In an important research paper, published in journal ‘Population and Environment,’ February 2014 edition,researchers Mason Bradbury, M. Nils Peterson, and Jianguo Liu identified that the total number of global households are growing much faster than the growth of the world population itself and world is on the brink of ‘household explosion.’ Increasing number and decreasing size of households means the same number of people live in twice or more as many homes and requiring twice or more as many resources to build and furnish them. This situation is worried coz smaller households are on average less efficient as they cause more pressure on forests and environment and will enhance degradation of environment, deforestation and biodiversity loss. Such condition will enhance global warming and climate change.
According to the 15th Indian Census provisional reports released on 31 March 2011, the Indian population increased to 1.21 billion with a decadal growth of 17.64%. India is projected to be the world’s most populous country by 2025, surpassing China. The major concern is the increasing household numbers and decreasing household size. Per 2011 census, India has about 247 million households. There were 151 million households were in 1991 Census and 192 million households in 2001 Census. The household size in India has dropped in recent years. The average size of household in India as per 2011 census was 4.8 members per household, while in 2001 Census the size of household was 5.3. 
To cope with such situation, every household should donate or surcharged with at least 1% of income per month for ‘Environment Protection,’ apart from other measures like afforestation, grass root level awareness, banning clear cutting of forests, sustainable development, population control etc. On a household basis, the average income in India was $6,671 per household in 2011 and these households produced a GDP of about $1.7 trillion. According to data released by the World Bank on July 01, 2015, India’s gross national income per person rose to $1,610 a year during 2014. It means that every household should donate or spent at least $ 66.71 for ‘Environment Protection,’ by adopting green technologies, plantation and plant protection, use of renewable energy, living sustainable life, using eco-friendly products, energy conservation and making aware at grass root level to other people to do the same. Thus, this will be a big co-operation by citizens and it will bring ‘Ecological Revolution’ by supporting environment protection by approximately $16477.37 million annually, if every household support through just 1% of their income.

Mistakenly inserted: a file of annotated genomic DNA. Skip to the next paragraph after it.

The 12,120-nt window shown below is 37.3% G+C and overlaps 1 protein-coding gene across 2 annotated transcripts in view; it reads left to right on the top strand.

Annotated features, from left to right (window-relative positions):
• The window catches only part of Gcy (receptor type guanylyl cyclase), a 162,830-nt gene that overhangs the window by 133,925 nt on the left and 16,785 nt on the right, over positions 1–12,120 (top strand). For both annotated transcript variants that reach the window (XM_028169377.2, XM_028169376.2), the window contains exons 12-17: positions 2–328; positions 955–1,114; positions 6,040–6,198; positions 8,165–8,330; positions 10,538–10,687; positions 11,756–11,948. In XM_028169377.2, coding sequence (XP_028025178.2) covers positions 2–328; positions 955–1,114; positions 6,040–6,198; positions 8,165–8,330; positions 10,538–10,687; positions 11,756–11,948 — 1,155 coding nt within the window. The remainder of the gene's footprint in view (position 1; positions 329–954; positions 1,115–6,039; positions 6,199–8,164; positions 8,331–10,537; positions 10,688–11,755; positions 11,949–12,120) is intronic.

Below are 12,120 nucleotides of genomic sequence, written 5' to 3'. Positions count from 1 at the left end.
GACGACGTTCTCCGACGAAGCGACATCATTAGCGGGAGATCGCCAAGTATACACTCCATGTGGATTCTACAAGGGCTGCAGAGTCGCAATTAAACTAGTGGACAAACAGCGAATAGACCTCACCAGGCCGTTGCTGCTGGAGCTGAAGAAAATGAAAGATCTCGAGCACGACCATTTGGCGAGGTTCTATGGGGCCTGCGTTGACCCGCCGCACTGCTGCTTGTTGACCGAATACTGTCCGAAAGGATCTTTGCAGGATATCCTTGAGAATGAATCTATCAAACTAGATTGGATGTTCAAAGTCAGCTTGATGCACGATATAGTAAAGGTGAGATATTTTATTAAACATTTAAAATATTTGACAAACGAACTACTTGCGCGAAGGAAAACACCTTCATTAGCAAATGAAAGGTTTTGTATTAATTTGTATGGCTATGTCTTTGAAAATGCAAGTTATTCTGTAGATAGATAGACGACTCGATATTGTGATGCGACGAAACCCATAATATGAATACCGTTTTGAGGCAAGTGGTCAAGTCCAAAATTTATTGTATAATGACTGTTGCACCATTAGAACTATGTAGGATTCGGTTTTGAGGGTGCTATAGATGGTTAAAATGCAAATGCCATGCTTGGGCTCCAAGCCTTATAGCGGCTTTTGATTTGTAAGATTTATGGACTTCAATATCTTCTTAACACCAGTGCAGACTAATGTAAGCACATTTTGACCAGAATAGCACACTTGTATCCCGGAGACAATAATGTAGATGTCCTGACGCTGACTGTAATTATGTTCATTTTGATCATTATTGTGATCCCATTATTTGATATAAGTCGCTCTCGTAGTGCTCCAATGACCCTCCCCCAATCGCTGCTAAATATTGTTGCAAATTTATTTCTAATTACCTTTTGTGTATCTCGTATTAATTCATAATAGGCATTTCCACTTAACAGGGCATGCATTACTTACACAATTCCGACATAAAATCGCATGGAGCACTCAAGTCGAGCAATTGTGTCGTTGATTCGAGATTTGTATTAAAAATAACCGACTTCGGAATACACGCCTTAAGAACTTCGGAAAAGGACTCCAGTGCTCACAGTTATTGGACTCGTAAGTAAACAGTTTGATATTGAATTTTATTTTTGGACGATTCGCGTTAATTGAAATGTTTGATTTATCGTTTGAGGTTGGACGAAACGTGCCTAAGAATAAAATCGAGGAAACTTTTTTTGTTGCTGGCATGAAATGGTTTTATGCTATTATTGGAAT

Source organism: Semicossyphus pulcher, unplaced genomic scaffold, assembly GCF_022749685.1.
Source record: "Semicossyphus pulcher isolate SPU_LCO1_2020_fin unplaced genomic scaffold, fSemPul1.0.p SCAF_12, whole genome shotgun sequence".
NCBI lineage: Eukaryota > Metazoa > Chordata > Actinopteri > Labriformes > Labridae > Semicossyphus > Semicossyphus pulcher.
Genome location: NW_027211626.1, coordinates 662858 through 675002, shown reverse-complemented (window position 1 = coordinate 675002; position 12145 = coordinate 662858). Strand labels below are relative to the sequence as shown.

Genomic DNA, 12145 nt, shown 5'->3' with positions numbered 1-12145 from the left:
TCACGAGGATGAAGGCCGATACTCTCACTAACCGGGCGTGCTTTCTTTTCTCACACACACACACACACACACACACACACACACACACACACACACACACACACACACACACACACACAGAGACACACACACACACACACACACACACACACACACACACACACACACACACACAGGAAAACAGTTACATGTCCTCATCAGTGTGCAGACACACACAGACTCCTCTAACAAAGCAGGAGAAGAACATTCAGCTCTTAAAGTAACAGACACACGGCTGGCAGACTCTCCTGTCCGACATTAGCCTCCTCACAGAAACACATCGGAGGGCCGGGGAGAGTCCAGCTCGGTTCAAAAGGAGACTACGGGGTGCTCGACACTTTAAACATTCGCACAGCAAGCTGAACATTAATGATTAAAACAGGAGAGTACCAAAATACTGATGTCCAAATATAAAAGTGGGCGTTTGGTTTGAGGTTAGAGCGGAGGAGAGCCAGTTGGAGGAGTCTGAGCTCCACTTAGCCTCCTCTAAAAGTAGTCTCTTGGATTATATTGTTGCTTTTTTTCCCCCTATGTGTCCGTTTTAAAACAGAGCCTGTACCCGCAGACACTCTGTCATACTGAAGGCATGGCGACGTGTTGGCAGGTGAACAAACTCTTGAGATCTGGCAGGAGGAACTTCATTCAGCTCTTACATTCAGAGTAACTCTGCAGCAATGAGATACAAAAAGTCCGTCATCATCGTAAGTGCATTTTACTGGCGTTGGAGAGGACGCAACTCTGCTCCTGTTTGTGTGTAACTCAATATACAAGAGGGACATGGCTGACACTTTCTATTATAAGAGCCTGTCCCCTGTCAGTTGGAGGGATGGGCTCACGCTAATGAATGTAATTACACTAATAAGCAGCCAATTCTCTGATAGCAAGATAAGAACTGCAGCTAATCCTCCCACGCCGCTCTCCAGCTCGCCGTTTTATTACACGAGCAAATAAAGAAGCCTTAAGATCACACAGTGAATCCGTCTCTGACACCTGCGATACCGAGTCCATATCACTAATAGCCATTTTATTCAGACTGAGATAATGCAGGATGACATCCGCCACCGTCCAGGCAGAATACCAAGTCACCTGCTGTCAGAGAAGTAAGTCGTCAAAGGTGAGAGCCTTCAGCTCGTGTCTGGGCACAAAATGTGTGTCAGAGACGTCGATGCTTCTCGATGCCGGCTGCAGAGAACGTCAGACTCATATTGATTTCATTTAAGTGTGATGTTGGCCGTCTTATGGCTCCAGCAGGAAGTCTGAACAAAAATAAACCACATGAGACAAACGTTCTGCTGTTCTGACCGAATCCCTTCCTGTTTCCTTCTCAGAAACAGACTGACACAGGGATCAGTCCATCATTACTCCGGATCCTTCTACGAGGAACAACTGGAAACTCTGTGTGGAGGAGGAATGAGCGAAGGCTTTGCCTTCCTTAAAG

Environment, oxygen and carbon di-oxide can never be partitioned. Earth is under severe pressure; according to ‘Global Footprint Network, humans have already used up this year’s supply of natural resources in less than eight months, due to increasing demands of world population on the planet. UNITED WE can fight better than ISOLATED WE, against Climate Change. Climate Change is going to be irreversible. Every nation will face it if immediate and effective actions not taken.  
My love and blessings to dear students for their bright and successful future. My regards to you and all respected and dedicated Teachers.

Prabhat Misra

Assistant Director, National Savings/

District- Etawah, Province- Uttar Pradesh Country- India
Link- UNFCCC’s Article 6 – Six Elements of Art. 6 – Public Participation   Article 6 – Six Elements of Art. 6 – Public Participation